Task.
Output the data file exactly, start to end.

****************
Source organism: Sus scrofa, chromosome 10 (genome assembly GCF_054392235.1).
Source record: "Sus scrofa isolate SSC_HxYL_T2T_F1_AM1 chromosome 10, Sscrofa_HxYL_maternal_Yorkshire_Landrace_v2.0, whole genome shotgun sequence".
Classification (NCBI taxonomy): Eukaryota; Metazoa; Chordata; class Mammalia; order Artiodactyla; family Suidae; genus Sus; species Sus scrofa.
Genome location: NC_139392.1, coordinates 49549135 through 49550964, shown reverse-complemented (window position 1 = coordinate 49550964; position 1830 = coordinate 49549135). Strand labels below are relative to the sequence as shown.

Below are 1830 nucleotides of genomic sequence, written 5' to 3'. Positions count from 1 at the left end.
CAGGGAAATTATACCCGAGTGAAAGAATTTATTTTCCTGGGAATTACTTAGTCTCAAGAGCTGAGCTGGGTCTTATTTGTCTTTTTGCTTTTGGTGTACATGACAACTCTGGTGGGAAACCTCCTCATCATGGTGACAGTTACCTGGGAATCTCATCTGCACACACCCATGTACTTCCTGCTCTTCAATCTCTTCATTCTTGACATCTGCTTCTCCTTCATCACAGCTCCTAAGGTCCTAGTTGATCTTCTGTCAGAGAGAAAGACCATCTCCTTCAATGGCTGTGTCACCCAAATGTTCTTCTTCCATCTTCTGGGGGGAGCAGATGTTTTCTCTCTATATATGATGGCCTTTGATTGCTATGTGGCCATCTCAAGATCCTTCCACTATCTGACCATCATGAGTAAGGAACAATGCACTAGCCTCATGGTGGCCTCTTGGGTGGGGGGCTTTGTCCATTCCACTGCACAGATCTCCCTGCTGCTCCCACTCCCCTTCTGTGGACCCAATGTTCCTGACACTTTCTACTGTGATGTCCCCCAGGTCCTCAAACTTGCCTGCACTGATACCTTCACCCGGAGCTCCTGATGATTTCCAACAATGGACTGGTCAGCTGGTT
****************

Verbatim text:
Source organism: Sus scrofa, chromosome 10 (genome assembly GCF_054392235.1).
Source record: "Sus scrofa isolate SSC_HxYL_T2T_F1_AM1 chromosome 10, Sscrofa_HxYL_maternal_Yorkshire_Landrace_v2.0, whole genome shotgun sequence".
Classification (NCBI taxonomy): Eukaryota; Metazoa; Chordata; class Mammalia; order Artiodactyla; family Suidae; genus Sus; species Sus scrofa.
Genome location: NC_139392.1, coordinates 49549135 through 49550964, shown reverse-complemented (window position 1 = coordinate 49550964; position 1830 = coordinate 49549135). Strand labels below are relative to the sequence as shown.

Below are 1830 nucleotides of genomic sequence, written 5' to 3'. Positions count from 1 at the left end.
CAGGGAAATTATACCCGAGTGAAAGAATTTATTTTCCTGGGAATTACTTAGTCTCAAGAGCTGAGCTGGGTCTTATTTGTCTTTTTGCTTTTGGTGTACATGACAACTCTGGTGGGAAACCTCCTCATCATGGTGACAGTTACCTGGGAATCTCATCTGCACACACCCATGTACTTCCTGCTCTTCAATCTCTTCATTCTTGACATCTGCTTCTCCTTCATCACAGCTCCTAAGGTCCTAGTTGATCTTCTGTCAGAGAGAAAGACCATCTCCTTCAATGGCTGTGTCACCCAAATGTTCTTCTTCCATCTTCTGGGGGGAGCAGATGTTTTCTCTCTATATATGATGGCCTTTGATTGCTATGTGGCCATCTCAAGATCCTTCCACTATCTGACCATCATGAGTAAGGAACAATGCACTAGCCTCATGGTGGCCTCTTGGGTGGGGGGCTTTGTCCATTCCACTGCACAGATCTCCCTGCTGCTCCCACTCCCCTTCTGTGGACCCAATGTTCCTGACACTTTCTACTGTGATGTCCCCCAGGTCCTCAAACTTGCCTGCACTGATACCTTCACCCGGAGCTCCTGATGATTTCCAACAATGGACTGGTCAGCTGGTT